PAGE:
After the half-day tour we were on our own for the next couple days, and we went on a binge of temples and shrines, starting with Ginkaku-ji, or the Silver Temple.
While the temple itself didn’t stand out, the sand art was absolutely stunning.
And a beautiful and serene stroll around through the garden along the water.
Outside each temple there was always an large array of food and shopping stalls, and this was where we did most of our eating during the day. Outside the Silver Temple we started off with some of the freshest mochi I’ve ever had which had been coated in matcha dust.
Then some matcha ice cream to wash it down.
We tried the “special” Kyoto beef bun which wasn’t anything but special, but the fried chicken was delicious.
Next, we biked across town to the Kinkaku-ji, or Golden Temple and with the help of our electric bikes, we were able to make it across town in about 20 minutes. In my opinion, biking is the best way to get around and often times is just as fast, if not faster, than taking the bus or subway especially when taking into account waiting times.
We met up with our friend Haagen-Dazs for a snack.
And then inside to view the Golden Temple, which was pretty darn magnificent. This is probably one of the most heavily visited attractions in Kyoto, and it was wall-to-wall people from the moment we stepped inside.
As we biked back through Gion afterwards, our luck turned and we stumbled upon a Geisha. There were plenty of Geisha imposters around, but my wife who is a self-proclaimed expert in this topic after reading Memoirs of a Geisha confirmed the authenticity of this one.
All along both sides of the Kamogawa there were paths leading down from the street to the river banks. This was by far the best place to bike since there was no traffic and the scenery is just gorgeous. There were a couple stone walkways across the river, including one right by the hotel, and we had some fun hopping across.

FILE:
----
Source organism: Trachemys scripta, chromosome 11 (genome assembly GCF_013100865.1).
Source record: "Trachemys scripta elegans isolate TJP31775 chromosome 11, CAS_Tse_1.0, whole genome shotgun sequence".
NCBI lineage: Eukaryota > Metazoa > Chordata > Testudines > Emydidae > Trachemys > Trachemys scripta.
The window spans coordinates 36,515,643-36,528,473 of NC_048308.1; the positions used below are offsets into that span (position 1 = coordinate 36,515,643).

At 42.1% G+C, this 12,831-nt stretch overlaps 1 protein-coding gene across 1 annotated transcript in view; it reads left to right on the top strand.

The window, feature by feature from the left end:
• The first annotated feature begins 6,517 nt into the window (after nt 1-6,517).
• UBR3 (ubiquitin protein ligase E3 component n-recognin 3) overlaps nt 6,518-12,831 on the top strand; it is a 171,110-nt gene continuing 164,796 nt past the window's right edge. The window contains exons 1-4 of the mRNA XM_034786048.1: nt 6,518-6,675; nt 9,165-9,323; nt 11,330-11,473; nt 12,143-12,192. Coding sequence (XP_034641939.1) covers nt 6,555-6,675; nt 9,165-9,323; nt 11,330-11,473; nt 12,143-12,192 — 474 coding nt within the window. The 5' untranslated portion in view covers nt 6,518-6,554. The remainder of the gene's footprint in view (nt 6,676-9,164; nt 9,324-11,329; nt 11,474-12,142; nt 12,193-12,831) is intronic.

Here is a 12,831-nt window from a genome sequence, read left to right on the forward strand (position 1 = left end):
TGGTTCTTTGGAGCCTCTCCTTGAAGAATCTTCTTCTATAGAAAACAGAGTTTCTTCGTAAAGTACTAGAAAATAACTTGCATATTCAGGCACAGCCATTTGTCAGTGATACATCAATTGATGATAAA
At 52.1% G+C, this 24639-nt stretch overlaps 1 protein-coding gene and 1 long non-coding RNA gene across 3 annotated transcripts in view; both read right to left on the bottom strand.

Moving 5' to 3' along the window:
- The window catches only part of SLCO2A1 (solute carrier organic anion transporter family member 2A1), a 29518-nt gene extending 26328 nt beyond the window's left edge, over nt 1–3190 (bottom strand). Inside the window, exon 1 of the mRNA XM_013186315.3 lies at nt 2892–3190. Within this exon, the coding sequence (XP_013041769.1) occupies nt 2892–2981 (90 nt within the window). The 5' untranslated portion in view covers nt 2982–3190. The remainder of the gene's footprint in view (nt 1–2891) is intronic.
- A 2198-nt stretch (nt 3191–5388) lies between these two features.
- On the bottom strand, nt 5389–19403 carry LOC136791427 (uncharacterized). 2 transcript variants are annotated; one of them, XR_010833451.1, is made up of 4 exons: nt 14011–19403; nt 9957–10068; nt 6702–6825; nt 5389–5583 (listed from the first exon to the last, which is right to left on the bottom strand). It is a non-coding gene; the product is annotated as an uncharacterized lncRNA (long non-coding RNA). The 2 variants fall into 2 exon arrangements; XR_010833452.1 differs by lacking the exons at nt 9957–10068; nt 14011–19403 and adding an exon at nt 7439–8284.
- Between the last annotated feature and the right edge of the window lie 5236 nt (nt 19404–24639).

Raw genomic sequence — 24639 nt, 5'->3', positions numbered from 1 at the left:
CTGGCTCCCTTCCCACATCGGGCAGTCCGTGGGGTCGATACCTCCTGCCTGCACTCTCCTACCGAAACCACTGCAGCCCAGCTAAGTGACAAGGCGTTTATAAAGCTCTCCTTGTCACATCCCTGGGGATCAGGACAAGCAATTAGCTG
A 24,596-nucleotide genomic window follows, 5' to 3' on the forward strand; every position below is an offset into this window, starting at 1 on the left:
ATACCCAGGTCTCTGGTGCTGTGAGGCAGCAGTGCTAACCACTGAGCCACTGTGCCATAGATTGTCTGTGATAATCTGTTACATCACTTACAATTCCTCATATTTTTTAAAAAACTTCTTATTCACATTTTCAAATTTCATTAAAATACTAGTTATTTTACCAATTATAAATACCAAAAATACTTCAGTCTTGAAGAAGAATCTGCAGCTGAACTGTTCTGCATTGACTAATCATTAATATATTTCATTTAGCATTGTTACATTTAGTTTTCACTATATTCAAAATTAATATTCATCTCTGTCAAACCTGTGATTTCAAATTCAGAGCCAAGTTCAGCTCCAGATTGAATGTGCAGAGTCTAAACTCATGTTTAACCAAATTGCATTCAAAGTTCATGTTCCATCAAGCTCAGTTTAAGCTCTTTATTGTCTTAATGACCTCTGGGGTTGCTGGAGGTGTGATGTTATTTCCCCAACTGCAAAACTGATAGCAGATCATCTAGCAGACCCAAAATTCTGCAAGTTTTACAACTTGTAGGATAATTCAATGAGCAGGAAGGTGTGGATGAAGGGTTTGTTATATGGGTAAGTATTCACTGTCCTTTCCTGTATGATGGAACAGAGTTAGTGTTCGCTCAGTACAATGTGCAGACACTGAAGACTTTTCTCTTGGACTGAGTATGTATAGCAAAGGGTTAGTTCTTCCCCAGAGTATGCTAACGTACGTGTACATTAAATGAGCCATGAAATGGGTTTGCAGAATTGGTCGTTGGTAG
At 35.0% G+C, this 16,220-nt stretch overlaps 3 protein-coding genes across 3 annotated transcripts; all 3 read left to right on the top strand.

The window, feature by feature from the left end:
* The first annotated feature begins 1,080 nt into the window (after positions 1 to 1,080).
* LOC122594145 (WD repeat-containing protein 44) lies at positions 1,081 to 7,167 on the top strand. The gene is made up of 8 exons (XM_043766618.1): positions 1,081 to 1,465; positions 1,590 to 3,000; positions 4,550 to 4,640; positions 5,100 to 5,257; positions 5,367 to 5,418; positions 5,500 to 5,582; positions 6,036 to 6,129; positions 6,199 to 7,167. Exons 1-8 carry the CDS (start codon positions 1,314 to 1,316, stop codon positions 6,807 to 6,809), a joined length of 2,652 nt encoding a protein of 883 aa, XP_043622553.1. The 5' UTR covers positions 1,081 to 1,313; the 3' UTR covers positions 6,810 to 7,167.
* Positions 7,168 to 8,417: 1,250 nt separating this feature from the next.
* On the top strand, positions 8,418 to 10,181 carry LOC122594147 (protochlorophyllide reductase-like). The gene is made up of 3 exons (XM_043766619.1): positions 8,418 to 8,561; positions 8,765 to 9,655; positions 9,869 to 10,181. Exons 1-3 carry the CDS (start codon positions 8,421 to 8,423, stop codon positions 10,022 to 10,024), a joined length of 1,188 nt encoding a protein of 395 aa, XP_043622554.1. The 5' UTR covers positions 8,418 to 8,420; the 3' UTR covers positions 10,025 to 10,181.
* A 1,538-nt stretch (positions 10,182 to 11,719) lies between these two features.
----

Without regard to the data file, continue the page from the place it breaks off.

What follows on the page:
We ditched the bikes for part of the day and traveled via subway to Fushimi Inari Shrine, which is one of the signature sites in Kyoto. We thought that the shrine was just going to be a photo op, and didn’t realize until we arrived that it’s actually a serious hike. We only made it about halfway up before turning back since we were ill-prepared, and I’d imagine that it’s at least a 2-3 hour hike to do the full trail to the top of the mountain.
Outside the shrine we grabbed some snacks, including some fresh takoyaki, and a red bean-flavored pancake in the shape of fish that was unfortunately devoured before I remembered to take a picture.
Then onto the other signature site in Kyoto, the bamboo forest. This place is truly magical and pictures really don’t do it justice.
The next day we were on a mission to eat, and the day started with a visit to Daimaru department store where we headed straight for the basement level. There was an impressive Kit Kat storefront featuring some special edition green tea flavors. We regrettably bought some here, and later found the same thing in the Harajuku district of Tokyo for a fraction of the price.
I prefer savory over sweet anytime, so you can imagine my excitement when I spotted this huge vat of braised pork belly, and wanted to stick my face in it like I was bobbing for apples.
Daimaru actually had an outdoor seating area so we grabbed a few things and had a department store picnic. The pork belly didn’t make it in to this picture, since it was devoured en route to the table.
Afterwards, we walked across the street to Nishiki Market which is a huge outdoor food market featuring all types of foods, but seemed to specialize in fish and other seafood products.
One of the first things we got were baby octopus with a quail egg stuffed in the head.
Next up, an assortment of fried and grilled fish.
For a food-lover like myself, to me this was as much of an attraction as the Bamboo Forest and Golden Pavilion. It was incredibly fun soaking in all the sights and smells.
And now, the highlight of our visit to Nishiki Market, matcha kettle corn mixed with matcha ice cream. It was so good that we actually walked back for seconds.
On our way out we passed by this insanely huge and daunting crab statue that subsequently haunted my dreams for the next couple days.
Our last stop in Kyoto was on the way back to the hotel at Ippodo Tea Store. We passed by this pink pig smoker which I thought was cute at first, until I realized the irony of cooking pork ribs inside a pig. Hannibal Lecter would be proud of the cannibalistic symbolism.
Ippodo had a great selection of teas, and some good instructional material for novices like ourselves. After trying no fewer than 10 different types, we settled on some sencha tea.